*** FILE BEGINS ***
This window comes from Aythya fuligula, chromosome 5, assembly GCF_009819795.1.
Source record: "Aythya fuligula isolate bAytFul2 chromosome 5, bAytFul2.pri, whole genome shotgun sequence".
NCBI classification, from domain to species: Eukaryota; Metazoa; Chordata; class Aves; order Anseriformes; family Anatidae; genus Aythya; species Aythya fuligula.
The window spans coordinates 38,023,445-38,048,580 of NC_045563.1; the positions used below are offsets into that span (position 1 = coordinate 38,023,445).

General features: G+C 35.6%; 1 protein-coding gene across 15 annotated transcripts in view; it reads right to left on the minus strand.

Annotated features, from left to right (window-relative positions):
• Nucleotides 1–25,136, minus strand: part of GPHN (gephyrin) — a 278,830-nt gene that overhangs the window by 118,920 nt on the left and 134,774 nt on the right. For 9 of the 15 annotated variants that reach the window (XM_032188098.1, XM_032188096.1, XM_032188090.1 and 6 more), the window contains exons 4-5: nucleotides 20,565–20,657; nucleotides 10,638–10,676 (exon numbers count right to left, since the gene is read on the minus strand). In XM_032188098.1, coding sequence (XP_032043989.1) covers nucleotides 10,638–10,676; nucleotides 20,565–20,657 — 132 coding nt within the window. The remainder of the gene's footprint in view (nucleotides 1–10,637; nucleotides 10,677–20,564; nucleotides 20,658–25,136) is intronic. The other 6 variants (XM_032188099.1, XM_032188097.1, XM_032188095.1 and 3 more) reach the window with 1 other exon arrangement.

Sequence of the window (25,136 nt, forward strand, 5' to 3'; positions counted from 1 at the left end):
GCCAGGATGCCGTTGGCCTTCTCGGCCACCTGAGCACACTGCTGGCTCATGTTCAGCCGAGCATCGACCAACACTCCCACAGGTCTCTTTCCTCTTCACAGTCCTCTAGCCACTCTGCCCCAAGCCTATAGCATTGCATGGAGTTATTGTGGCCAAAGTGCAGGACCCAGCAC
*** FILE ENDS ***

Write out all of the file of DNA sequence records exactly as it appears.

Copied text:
This window comes from Aythya fuligula, chromosome 5, assembly GCF_009819795.1.
Source record: "Aythya fuligula isolate bAytFul2 chromosome 5, bAytFul2.pri, whole genome shotgun sequence".
NCBI classification, from domain to species: Eukaryota; Metazoa; Chordata; class Aves; order Anseriformes; family Anatidae; genus Aythya; species Aythya fuligula.
The window spans coordinates 38,023,445-38,048,580 of NC_045563.1; the positions used below are offsets into that span (position 1 = coordinate 38,023,445).

General features: G+C 35.6%; 1 protein-coding gene across 15 annotated transcripts in view; it reads right to left on the minus strand.

Annotated features, from left to right (window-relative positions):
• Nucleotides 1–25,136, minus strand: part of GPHN (gephyrin) — a 278,830-nt gene that overhangs the window by 118,920 nt on the left and 134,774 nt on the right. For 9 of the 15 annotated variants that reach the window (XM_032188098.1, XM_032188096.1, XM_032188090.1 and 6 more), the window contains exons 4-5: nucleotides 20,565–20,657; nucleotides 10,638–10,676 (exon numbers count right to left, since the gene is read on the minus strand). In XM_032188098.1, coding sequence (XP_032043989.1) covers nucleotides 10,638–10,676; nucleotides 20,565–20,657 — 132 coding nt within the window. The remainder of the gene's footprint in view (nucleotides 1–10,637; nucleotides 10,677–20,564; nucleotides 20,658–25,136) is intronic. The other 6 variants (XM_032188099.1, XM_032188097.1, XM_032188095.1 and 3 more) reach the window with 1 other exon arrangement.

Sequence of the window (25,136 nt, forward strand, 5' to 3'; positions counted from 1 at the left end):
GCCAGGATGCCGTTGGCCTTCTCGGCCACCTGAGCACACTGCTGGCTCATGTTCAGCCGAGCATCGACCAACACTCCCACAGGTCTCTTTCCTCTTCACAGTCCTCTAGCCACTCTGCCCCAAGCCTATAGCATTGCATGGAGTTATTGTGGCCAAAGTGCAGGACCCAGCAC